There’s a major discrepancy between men and women when it comes to going to the doctor. Stephen Ferrara, a male nurse practitioner, associate dean of clinical affairs and associate professor at Columbia University’s School of Nursing, and president of the American Association of Nurse Practitioners, said he has heard men, including himself, use just about every possible excuse to get out of going to the doctor.
They often claim they can’t take time off work or wait for common problems to turn into painful conditions. He said men tend to minimize their health issues and avoid seeking treatment unless “something is falling off.”
A recent study from the Cleveland Clinic found that 72% of men would rather do household chores than see a primary care doctor. Some men may be hesitant to go to the doctor because they genuinely believe they don’t need medical care, but that’s not exactly true.
A study from Orlando Health involving around 900 men found that 33% of respondents felt that they didn’t need regular check-ups, 38% said they look to social media for medical advice, and nearly two-thirds said they believed they were “naturally healthier than most people in general.”
“It is statistically impossible for the majority of men to be healthier than the majority of men,” said Dr. Thomas Kelley, family medicine specialist with Orlando Health Physician Associates. He said this could be a sign that health problems in many men are going undetected.
As a male nurse, Ferrara is trying to set a good example for men everywhere by showing them they don’t have to avoid talking about their health. He said it’s all about breaking down barriers that tend to stand in their way.
“I like to think that my male colleagues and I can create an especially safe and comfortable space for a male to share what ails or worries him. And, the truth is, once he is in the office, behind closed doors, the barriers tend to fall,” he told MSNBC.
He said the only people who hear more excuses from men in terms of why they can’t go to the doctor are the family and friends taking care of them. According to a study from Aflac insurance, over half the men surveyed said it was their wife, girlfriend, or mother who finally convinced them to go to the doctor.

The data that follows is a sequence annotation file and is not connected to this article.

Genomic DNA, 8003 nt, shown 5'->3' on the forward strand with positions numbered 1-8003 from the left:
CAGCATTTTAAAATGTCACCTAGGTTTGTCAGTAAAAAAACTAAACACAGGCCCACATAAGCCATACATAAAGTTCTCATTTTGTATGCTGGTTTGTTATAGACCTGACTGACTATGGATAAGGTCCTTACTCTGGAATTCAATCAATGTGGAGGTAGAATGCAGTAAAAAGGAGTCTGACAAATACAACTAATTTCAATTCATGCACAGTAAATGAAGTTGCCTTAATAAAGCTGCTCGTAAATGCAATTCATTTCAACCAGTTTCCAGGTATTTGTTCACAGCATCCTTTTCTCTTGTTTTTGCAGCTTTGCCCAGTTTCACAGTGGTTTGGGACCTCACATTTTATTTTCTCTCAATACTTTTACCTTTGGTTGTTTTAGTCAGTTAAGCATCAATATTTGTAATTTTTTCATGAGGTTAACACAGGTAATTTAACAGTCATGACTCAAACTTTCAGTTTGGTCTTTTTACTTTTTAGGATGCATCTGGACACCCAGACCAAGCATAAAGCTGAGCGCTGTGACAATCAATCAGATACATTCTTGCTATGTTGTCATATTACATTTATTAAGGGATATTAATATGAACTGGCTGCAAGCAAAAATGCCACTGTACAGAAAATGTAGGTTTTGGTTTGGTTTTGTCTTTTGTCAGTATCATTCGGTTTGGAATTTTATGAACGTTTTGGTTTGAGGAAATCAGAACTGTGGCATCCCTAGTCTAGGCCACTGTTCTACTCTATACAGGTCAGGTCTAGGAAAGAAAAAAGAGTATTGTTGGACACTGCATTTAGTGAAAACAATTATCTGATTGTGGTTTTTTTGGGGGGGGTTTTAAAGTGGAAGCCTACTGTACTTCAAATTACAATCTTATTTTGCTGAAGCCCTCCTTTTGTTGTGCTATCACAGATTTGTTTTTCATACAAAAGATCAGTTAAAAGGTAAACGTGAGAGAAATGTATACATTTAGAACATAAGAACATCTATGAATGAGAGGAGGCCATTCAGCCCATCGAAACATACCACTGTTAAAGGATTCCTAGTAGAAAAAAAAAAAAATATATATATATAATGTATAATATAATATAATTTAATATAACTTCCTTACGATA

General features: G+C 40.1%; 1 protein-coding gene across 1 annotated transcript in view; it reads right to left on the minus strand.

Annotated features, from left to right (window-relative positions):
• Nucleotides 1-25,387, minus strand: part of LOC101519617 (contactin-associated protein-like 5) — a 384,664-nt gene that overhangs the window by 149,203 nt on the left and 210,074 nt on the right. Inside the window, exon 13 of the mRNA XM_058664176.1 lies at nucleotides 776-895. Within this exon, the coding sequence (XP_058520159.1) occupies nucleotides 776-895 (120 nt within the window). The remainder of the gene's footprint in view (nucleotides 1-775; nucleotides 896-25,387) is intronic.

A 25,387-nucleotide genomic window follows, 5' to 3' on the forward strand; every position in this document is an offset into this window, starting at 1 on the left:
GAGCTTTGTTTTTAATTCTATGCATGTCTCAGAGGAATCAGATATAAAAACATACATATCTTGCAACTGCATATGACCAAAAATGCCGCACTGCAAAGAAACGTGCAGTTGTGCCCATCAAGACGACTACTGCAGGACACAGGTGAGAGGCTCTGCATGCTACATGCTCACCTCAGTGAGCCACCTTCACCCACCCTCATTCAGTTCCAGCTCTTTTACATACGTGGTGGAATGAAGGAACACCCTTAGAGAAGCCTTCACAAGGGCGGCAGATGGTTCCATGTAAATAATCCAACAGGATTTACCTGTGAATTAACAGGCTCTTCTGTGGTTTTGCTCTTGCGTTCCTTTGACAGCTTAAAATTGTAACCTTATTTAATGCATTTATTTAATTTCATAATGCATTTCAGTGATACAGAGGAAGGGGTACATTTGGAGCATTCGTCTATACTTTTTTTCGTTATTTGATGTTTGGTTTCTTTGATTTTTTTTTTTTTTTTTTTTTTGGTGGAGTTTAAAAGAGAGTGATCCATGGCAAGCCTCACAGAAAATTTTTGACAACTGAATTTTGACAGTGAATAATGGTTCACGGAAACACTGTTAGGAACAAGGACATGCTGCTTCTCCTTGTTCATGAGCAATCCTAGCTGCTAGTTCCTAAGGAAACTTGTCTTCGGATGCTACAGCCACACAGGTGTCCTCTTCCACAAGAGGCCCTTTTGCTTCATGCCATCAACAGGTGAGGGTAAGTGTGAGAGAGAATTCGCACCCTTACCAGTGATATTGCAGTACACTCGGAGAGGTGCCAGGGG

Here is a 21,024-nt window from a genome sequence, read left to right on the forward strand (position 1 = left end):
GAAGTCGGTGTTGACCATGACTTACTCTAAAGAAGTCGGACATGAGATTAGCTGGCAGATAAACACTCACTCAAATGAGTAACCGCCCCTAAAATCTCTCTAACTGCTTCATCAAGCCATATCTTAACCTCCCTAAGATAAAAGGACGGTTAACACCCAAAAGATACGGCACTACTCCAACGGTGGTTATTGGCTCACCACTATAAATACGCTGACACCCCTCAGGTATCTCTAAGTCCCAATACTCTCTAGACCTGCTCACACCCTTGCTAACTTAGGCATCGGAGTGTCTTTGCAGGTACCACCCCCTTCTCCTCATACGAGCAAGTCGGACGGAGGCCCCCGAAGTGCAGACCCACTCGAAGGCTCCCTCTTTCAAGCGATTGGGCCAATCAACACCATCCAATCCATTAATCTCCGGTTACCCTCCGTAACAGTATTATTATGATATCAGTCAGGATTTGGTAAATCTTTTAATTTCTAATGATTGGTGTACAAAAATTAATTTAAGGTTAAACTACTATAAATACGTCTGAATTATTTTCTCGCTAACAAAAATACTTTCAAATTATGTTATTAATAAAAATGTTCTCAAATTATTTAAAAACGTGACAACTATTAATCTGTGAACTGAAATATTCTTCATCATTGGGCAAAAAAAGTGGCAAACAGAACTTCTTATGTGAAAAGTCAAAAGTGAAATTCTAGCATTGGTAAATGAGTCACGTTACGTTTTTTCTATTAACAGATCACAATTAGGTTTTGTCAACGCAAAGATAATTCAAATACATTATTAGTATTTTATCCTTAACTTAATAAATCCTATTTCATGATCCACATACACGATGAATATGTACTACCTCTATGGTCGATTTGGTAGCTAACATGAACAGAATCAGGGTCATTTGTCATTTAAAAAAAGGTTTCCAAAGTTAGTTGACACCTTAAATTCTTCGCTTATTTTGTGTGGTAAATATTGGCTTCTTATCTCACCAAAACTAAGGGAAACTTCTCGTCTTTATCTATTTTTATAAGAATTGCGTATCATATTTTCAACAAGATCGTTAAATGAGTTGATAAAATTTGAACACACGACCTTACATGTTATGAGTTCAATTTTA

Ferrara believes it’s important for men to develop lasting relationships with their healthcare provider, so they feel more comfortable talking about personal issues. But families rarely see the same primary care doctor for years on end and many offices no longer keep detailed records for each patient. He also encourages men to use technology to keep in touch with their provider.
They can also take a survey or questionnaire to quickly diagnose symptoms of depression, a condition that often gets ignored in men due to stigma.
He also recommends meeting them halfway by increasing access to healthcare at places they already frequent, such as sporting events, car shows, bookshops, barber shops, and other local haunts.
He recently worked with a group known as Fans for the Cure, which partnered with the MLB to screen over 210 men for prostate cancer during a recent Yankees game. Most got the all-clear but 10% came back with abnormal results. The group recommended these men set up additional screenings and tests.
“That day was one of the highlights of my career,” Ferrera noted. “I was able to engage in straight talk with hundreds of men and get them help in an environment that they loved. And if that wasn’t reason enough to celebrate, in the bottom of the second inning Aaron Judge stepped up to the plate and clubbed a home run that would put him on the path to break his tie with Roger Maris and set the record for most home runs in a single season in the American League.”
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